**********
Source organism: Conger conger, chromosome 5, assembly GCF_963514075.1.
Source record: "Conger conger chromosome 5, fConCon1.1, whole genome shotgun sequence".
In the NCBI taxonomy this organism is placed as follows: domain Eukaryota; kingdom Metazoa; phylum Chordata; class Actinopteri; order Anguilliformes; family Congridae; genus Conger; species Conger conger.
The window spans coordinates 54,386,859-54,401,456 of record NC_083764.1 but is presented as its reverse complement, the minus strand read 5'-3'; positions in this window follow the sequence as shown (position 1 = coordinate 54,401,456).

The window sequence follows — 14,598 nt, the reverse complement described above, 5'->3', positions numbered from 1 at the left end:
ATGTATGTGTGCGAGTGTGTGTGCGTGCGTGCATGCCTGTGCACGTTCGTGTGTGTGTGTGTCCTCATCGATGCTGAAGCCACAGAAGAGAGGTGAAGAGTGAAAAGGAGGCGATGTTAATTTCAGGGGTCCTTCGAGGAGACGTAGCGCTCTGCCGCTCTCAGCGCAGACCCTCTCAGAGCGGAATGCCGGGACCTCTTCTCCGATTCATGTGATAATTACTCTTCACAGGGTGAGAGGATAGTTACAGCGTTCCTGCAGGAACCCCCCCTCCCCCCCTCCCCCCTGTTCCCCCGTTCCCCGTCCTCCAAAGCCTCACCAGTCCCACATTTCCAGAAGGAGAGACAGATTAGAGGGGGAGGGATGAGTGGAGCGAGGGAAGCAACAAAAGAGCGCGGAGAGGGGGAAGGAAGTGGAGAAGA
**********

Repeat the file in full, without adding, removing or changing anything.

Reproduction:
Source organism: Conger conger, chromosome 5, assembly GCF_963514075.1.
Source record: "Conger conger chromosome 5, fConCon1.1, whole genome shotgun sequence".
In the NCBI taxonomy this organism is placed as follows: domain Eukaryota; kingdom Metazoa; phylum Chordata; class Actinopteri; order Anguilliformes; family Congridae; genus Conger; species Conger conger.
The window spans coordinates 54,386,859-54,401,456 of record NC_083764.1 but is presented as its reverse complement, the minus strand read 5'-3'; positions in this window follow the sequence as shown (position 1 = coordinate 54,401,456).

The window sequence follows — 14,598 nt, the reverse complement described above, 5'->3', positions numbered from 1 at the left end:
ATGTATGTGTGCGAGTGTGTGTGCGTGCGTGCATGCCTGTGCACGTTCGTGTGTGTGTGTGTCCTCATCGATGCTGAAGCCACAGAAGAGAGGTGAAGAGTGAAAAGGAGGCGATGTTAATTTCAGGGGTCCTTCGAGGAGACGTAGCGCTCTGCCGCTCTCAGCGCAGACCCTCTCAGAGCGGAATGCCGGGACCTCTTCTCCGATTCATGTGATAATTACTCTTCACAGGGTGAGAGGATAGTTACAGCGTTCCTGCAGGAACCCCCCCTCCCCCCCTCCCCCCTGTTCCCCCGTTCCCCGTCCTCCAAAGCCTCACCAGTCCCACATTTCCAGAAGGAGAGACAGATTAGAGGGGGAGGGATGAGTGGAGCGAGGGAAGCAACAAAAGAGCGCGGAGAGGGGGAAGGAAGTGGAGAAGA